346910.fig.002
Figure 2: Percentage of heavy metals adsorbed plus any precipitated species at different pH for single component adsorption scenario [24].
346910.fig.003
Figure 3: Percentage of heavy metals adsorbed plus any precipitated species at different pH for multicomponent adsorption scenario [24].
346910.fig.004
Figure 4: Percentage of heavy metals desorbed plus any precipitated species at different pH for multicomponent desorption scenario [24].
3.3. Soil pH Distribution during Coupled Electrokinetics-Adsorption Remediation

The pH value of the investigated clay is naturally alkaline (pH = 9), which promotes heavy metals precipitation and adsorption onto the clay surface depending on the metal speciation. At the end of the 21-day period, the pH distribution within the soil was found to be approximately 12 (Figure 5) for all the three runs despite dissimilar application of voltage gradients which might be expected to increase the rate of production of and radicals and their subsequent migration to the opposite electrodes for higher voltage gradient. This high pH environment might be explained by the presence of calcite in the soil minerals which increases the acid buffering capacity of the soil. It is expected that the carbonates will neutralize the ions generated at the anode which suppresses the development and migration of acidic pH front near the anode. Results obtained for electrokinetic remediation of glacial till by Reddy and his coworkers [36] have corroborated this finding. Bipolar effect was also investigated for EK-GAC-2, but pH gradient is not observed; hence, bipolar effect is not present.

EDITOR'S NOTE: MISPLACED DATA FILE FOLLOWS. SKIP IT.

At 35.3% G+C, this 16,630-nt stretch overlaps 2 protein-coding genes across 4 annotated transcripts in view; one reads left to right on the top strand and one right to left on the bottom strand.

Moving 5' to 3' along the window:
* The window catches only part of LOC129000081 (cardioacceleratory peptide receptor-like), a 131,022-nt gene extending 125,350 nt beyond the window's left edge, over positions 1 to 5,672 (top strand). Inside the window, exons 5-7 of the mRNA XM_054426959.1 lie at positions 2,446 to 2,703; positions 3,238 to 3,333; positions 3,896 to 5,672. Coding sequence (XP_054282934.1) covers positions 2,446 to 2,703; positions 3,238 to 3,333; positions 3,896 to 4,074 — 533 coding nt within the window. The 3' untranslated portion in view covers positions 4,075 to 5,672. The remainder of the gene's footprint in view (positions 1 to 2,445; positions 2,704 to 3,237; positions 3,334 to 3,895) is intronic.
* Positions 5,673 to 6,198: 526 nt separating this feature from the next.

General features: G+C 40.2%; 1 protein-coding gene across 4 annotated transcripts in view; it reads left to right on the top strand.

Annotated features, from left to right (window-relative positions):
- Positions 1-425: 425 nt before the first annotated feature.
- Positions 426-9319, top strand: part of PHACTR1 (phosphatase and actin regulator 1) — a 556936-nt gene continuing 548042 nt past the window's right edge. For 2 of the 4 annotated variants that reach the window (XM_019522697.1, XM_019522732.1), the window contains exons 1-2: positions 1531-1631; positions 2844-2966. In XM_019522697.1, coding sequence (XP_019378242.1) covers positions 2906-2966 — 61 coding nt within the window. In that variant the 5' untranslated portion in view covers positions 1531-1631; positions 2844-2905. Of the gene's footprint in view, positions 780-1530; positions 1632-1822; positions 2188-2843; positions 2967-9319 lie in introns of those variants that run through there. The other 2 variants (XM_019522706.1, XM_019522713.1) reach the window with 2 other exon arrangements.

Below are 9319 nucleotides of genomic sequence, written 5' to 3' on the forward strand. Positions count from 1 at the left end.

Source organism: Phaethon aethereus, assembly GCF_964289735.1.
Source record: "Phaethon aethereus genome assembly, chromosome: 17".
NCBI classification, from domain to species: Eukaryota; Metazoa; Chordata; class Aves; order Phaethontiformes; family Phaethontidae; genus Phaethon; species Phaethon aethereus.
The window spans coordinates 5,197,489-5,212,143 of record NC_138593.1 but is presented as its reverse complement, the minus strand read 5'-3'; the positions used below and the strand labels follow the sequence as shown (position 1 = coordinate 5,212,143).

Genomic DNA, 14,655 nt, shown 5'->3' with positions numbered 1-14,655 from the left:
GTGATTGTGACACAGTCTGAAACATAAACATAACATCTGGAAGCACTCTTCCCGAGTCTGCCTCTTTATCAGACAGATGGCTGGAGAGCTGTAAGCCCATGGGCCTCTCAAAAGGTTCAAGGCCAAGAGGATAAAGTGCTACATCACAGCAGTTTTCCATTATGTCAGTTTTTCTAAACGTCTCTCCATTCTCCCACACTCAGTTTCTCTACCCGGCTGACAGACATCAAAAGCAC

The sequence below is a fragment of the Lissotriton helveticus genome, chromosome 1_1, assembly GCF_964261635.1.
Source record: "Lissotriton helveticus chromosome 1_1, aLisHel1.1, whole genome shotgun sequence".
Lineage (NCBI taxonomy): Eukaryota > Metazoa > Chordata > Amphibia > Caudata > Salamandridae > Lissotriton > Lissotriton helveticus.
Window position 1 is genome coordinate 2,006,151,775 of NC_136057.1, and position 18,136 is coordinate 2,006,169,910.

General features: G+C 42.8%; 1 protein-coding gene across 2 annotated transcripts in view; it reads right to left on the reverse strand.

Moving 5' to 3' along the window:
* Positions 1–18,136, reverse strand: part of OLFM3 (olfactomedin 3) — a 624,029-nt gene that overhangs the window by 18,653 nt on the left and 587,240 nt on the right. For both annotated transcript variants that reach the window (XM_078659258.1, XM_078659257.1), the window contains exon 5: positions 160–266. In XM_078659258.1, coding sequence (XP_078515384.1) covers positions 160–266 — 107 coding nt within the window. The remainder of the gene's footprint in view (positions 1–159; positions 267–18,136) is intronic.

346910.fig.005
Figure 5: pH variation.
3.4. Soil Moisture Content, Organic Matter, and Electrical Conductivity